1. This petition raises an interesting question under the C.P. and Berar Panchayats Act, 1946 (I of 1947), and the facts necessary to understand the question are shortly these:
2. The applicant is a resident of a village called Saur, and resides in ward No. 3. An election of a Paneh to the Gram Panchayat from ward No. 3 was to be held, and at this election the applicant and opponents Nos. 5 and 6 were the contestants. The election was held on October 18, 1955, and it resulted in the applicant getting the highest number of votes, so that he was declared elected as a Panch, and this was published on November 17, 1955. On November 28, 1955, an election petition was filed whereby the applicant's election was challenged, and the Extra Assistant Commissioner, Amravati, who heard the election petition, declared the applicant's election void, and set aside the same. Pursuant to this order, he directed a fresh election to be held to elect a Panch from ward No. 3 of the Gram Panchayat, Saur. It is the correctness of this order which has been challenged by the applicant under Article 226 of the Constitution.
3. Now, in order to decide the question, it is necessary to refer to some of the provisions of the Act and the rules framed thereunder. Section 2(i)(ii) defines the expression 'Gram Panchayat' as meaning 'a Gram Panchayat established under this Act'. The expression 'Panch' is defined in Section 2(i)(v) as meaning 'a member of a, Panchayat other than a Sarpaneh or a Deputy Sarpaneh'. In order to enable a person to be a Panch, he must not be one having' incurred a disqualification under Section 14 of the Act. In this case, the disqualification attributed to the applicant is contained in Section 14(k), which says that:
a person shall be disqualified for election, nomination or appointment as a Panch, Deputy Sarpanch or Sarpanch if such person is in arrears for such period as may be prescribed of any tax, toll, fee or rate due by him to the GramPanchayat.
The applicant is what is known as a 'mapari', i.e. a weigher, and Section 41, by Sub-section (2), provides that
the Gram Panchayat shall require every person practising the calling of buyer, broker, commission agent, weigher, or measurer within the Gram Panchayat area to take out a licence so to practise and shall levy such fee therefor as may be prescribed.
So that, according to Section 41(2), the applicant, being a mapari, is what is called it weigher. Then Section 41, by Sub-section (3), provides that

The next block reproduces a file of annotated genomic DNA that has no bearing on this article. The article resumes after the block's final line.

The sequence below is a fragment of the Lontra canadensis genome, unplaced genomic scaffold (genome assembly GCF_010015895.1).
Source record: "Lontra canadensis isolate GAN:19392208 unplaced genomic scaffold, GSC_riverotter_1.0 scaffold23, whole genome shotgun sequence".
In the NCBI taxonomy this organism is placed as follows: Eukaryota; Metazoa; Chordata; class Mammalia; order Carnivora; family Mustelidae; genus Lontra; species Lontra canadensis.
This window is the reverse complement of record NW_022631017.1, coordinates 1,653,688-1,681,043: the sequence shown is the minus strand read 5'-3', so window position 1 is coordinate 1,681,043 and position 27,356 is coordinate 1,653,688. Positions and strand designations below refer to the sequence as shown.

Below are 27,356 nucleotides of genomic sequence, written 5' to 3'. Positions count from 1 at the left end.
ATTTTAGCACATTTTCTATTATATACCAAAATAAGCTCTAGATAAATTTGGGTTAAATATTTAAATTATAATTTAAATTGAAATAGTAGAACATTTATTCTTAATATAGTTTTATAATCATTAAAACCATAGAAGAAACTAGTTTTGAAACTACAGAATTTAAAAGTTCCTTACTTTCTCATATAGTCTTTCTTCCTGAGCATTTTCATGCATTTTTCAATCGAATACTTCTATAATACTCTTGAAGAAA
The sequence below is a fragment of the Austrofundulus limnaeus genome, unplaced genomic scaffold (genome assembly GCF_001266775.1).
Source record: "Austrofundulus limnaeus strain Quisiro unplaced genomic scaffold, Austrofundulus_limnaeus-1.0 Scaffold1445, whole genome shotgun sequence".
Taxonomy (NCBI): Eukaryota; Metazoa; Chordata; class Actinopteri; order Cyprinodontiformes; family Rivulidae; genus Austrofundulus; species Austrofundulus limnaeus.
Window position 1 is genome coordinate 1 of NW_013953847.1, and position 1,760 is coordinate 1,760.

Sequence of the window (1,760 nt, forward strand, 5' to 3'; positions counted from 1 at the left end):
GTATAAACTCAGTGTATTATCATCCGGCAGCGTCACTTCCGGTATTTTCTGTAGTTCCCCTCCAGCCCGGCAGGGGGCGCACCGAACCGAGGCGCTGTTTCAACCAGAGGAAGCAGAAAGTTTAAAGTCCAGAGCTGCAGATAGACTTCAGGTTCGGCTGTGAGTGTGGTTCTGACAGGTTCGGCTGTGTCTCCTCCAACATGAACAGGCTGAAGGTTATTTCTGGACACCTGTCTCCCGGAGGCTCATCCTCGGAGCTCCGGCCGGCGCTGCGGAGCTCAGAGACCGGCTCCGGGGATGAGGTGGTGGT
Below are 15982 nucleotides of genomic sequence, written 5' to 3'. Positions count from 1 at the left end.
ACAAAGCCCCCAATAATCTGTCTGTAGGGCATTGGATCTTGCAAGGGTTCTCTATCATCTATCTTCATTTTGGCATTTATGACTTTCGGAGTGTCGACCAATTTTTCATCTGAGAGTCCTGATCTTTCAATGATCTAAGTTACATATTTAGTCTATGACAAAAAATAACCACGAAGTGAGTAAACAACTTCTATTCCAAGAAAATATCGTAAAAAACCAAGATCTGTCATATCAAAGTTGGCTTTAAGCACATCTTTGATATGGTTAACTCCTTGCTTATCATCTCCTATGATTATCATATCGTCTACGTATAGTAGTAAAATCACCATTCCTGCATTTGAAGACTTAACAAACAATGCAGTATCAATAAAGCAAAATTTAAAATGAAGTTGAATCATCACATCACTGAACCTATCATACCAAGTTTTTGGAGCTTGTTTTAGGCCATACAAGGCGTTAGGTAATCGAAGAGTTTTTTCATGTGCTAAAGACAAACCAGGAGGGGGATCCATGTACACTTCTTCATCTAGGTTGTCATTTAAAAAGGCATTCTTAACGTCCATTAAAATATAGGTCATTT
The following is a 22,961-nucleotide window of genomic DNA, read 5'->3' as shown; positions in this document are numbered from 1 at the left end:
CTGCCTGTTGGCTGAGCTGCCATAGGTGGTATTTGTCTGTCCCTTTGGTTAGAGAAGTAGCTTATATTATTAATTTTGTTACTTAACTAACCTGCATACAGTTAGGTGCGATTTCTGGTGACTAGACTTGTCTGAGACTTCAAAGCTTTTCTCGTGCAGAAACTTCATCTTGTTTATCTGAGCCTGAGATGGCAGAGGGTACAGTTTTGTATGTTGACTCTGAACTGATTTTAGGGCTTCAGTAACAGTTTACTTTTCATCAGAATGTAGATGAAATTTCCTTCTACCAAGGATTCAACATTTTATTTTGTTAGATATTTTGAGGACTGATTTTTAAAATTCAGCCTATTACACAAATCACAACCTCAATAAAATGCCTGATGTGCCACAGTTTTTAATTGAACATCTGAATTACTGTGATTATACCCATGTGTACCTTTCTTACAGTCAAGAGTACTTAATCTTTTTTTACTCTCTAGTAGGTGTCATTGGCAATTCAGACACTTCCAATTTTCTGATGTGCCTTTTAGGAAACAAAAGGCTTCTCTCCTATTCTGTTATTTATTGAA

the Gram Panchayat shall impose a tax at such rate (or rates) as may be prescribed on persons practising any profession, trade or calling within the Gram Panchayat area.
It is clear that the ambit of Section 41(2) is different from the. ambit of Section 4.1(3). Under Section 41(3) what is imposed iswhat can conveniently be described us a professional tax.
4. Now, in this particular case, according to the finding of the Extra Assistant Commissioner, the applicant was in arrears of professional tax for the years 1952-53 and 1953-54. It is found as a fact that the applicant had paid the taxes amounting to a sum of Rs. 2 for the years 1950-51 and 1951-52 on March 27, 1950, and November 18, 1951, respectively. He further found, upon an examination of the proceedings book, that on July 13, 1952, there was a resolution passed by the Gram Panchayat, directing action to be taken for the recovery of arrears from defaulters, and the learned Extra Assistant Commissioner concluded:
All this clearly shows that the respondent Jayaram was in arrears of Gram Panchayat tax due to Gram Panchayat, Saur, not only on the date of the nomination paper or at the time of the election, but even during the pendency of this election petition.
It is significant that the record does not give the date of the nomination paper, nor does it furnish the date about the preparation of the electoral roll. One of the points made by Mr. Abhyankar is that the lists whereby, the professional tax was imposed were not published; but the finding of the Extra Assistant Commissioner appears to be not that the lists were not published, but that the lists were not published according to the time schedule given in the rules. Mr. Abhyankar has, therefore, wisely not urged the point that the lists wore not valid on that ground.
5. But his principal contention is that the election of the applicant as ft Punch cannot be declared to be invalid, because the validity of the election cannot be attracted by Rules 1 and 2 occurring in Clause XL1I, which deals with rules regulating the settlement of election disputes under Section 144(2)(ii). It is necessary to quote the two rules here. Rule 1 runs as follows:
The election of any Panch or Sarpanch may be called in question by a petition presented to the Deputy Commissioner within 10 days from the date on which the result of the election is published in the Gazette. The Deputy Commissioner may transfer any such petition to any officer subordinate to him fordisposal.